As Burgerville union employees contemplate a potential strike, the company announced Wednesday that it will be offering its employees a $1 per hour raise. Its employee union said that’s an effort to undermine workers’ organizing.
The Vancouver-based company issued a news release stating that it took out a $3 million loan to raise employee wages.
The $1 hourly raise will begin in December and base pay for workers will be $13.50 per hour in both Oregon and Washington.
Restaurant managers will also be getting a raise in December, something Burgerville said has been delayed for a number of years due to IT costs from a cyber attack last year.
“While the 2018 cyberattack resulted in some significant and unplanned expenditures for our company, I am pleased that this year, our focus is back to our critical human infrastructure: our employees,” said Burgerville CEO Jill Taylor.
“Our employees are the heart of our company, and the vital connection between guests, farmers and ranchers, and the region we love. We are committed to investing in them.”
In a press release, the company said this year it also added the option for customers to be able to tip workers on credit card receipts and increased employee holiday pay.
The Burgerville Workers Union said in a press release Wednesday that this is not a raise, but a “marketing ploy.”
The union has asked for $15 an hour base pay.
“Today’s proposal merely amounts to offering the state-mandated minimum wage increase six months early,” the Burgerville Workers Union said in a news release. “After July 1, 2020, starting wages at Burgerville will revert to only $0.25 above minimum wage, effectively wiping out any significant pay raise.”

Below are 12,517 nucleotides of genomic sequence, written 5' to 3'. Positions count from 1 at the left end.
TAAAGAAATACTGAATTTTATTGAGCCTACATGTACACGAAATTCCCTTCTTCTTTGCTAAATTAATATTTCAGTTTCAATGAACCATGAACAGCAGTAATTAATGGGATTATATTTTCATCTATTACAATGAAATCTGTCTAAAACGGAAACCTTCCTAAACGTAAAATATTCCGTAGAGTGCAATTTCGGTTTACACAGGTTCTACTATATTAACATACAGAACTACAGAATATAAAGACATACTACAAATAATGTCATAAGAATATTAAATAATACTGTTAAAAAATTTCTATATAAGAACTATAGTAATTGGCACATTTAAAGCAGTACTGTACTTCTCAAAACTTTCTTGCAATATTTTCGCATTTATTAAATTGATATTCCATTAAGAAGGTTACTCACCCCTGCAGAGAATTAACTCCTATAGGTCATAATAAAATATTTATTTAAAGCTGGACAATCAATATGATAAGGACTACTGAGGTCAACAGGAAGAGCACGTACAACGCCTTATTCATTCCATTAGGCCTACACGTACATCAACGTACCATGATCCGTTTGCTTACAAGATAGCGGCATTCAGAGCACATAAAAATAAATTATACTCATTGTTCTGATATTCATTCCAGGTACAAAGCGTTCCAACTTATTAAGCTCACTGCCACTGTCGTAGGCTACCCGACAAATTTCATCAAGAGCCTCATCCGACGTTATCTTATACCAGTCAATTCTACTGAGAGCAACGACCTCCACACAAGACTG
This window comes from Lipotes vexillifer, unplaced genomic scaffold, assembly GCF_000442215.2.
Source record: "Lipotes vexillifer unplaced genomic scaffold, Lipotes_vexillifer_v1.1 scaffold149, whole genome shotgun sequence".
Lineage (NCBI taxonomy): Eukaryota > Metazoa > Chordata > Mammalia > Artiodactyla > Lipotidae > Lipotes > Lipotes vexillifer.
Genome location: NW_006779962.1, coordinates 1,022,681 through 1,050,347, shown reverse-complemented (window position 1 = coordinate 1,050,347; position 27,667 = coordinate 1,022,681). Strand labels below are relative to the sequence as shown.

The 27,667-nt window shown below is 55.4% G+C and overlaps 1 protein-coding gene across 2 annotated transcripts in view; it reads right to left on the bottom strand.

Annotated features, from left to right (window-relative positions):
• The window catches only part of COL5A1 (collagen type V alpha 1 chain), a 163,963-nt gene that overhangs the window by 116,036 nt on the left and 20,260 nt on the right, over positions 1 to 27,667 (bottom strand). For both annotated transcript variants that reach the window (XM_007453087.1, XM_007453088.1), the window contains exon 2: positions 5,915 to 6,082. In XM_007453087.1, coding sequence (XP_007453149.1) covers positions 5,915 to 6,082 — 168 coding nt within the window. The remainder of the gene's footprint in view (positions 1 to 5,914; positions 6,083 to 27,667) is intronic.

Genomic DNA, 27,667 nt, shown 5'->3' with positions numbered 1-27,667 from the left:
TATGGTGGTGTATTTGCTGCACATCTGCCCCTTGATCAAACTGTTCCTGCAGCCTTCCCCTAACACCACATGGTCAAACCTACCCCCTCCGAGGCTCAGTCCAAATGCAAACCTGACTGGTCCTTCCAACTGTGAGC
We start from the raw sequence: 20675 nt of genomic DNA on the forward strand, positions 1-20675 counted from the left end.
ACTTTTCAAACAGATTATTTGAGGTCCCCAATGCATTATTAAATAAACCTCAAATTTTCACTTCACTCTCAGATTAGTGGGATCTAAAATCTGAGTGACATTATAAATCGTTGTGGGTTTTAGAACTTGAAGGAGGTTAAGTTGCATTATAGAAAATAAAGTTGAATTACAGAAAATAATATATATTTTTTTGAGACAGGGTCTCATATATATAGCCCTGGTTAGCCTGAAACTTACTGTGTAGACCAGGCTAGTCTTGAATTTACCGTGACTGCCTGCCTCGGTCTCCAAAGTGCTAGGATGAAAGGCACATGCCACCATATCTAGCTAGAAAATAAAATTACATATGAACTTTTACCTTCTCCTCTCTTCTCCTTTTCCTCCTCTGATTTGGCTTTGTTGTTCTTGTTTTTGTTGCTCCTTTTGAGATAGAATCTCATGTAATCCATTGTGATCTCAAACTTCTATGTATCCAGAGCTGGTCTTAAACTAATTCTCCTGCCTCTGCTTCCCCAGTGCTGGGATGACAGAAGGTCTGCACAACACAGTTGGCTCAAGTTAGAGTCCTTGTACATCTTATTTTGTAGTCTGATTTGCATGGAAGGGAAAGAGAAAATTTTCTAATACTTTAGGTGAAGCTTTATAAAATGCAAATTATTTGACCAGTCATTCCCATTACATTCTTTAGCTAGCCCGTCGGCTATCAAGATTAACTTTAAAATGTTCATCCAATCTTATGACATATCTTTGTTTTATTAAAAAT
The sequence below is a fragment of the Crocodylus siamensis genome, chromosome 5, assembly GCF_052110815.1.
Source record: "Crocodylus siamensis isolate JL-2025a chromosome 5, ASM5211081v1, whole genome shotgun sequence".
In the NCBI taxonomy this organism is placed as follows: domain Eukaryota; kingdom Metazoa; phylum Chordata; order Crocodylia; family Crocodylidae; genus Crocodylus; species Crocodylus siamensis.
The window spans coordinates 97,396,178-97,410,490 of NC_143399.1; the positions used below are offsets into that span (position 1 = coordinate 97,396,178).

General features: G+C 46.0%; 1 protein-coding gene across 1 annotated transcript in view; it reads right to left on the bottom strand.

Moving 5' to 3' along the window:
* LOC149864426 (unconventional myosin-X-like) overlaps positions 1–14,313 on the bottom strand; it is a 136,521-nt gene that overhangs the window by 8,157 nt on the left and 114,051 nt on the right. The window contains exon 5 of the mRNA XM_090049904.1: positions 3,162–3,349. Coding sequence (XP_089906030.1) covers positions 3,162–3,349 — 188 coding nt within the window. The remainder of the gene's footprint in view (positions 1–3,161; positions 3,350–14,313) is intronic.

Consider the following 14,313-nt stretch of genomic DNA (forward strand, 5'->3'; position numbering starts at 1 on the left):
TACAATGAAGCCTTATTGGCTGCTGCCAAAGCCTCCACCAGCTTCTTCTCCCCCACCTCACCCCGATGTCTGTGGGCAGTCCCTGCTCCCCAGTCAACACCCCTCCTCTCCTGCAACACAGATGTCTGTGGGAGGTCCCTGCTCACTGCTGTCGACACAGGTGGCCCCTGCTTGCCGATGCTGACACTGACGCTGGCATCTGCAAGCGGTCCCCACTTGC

Mark Medina, lead negotiator for the Burgerville Workers Union, said of the company’s announcement: “It’s explicitly aimed to disincentivize union membership.”
He also said Burgerville announced the decision without talking with the union first, and that the announcement makes no mention of the union’s and employees' work.
“It erases workers from the history of why they actually did any of this,” Medina said. “The only reason they gave in on tips, the only reason they did paid holidays, the only reason they’re doing this wage increase is because we forced them to come to the table … They’re trying to find a way to spin things positively.”
Medina said on the subject of wages, the union and the company are still “miles apart.”
“But this is in a sense the most substantial offer they have given comparatively to their almost non-offers of the past of $0.13 and $0.20 annually,” he said. “This is the best of all of them, but still far too low.”
Burgerville employees are preparing to strike if a meaningful contract agreement is not reached, according to the union.
Medina said the union’s strike committee is meeting at 5 p.m. Wednesday to discuss the company’s offer.
“We want to make it clear that the company will either sign a good union contract this week, by the deadline of midnight, Oct. 18, or they can sign a contract after the escalation, in a far worse situation, a month later,” Medina said.
“They think they can weather the storm, but they’re not going to weather the storm,” he said. “It’s not just a strike but following escalation and a hard boycott coming.”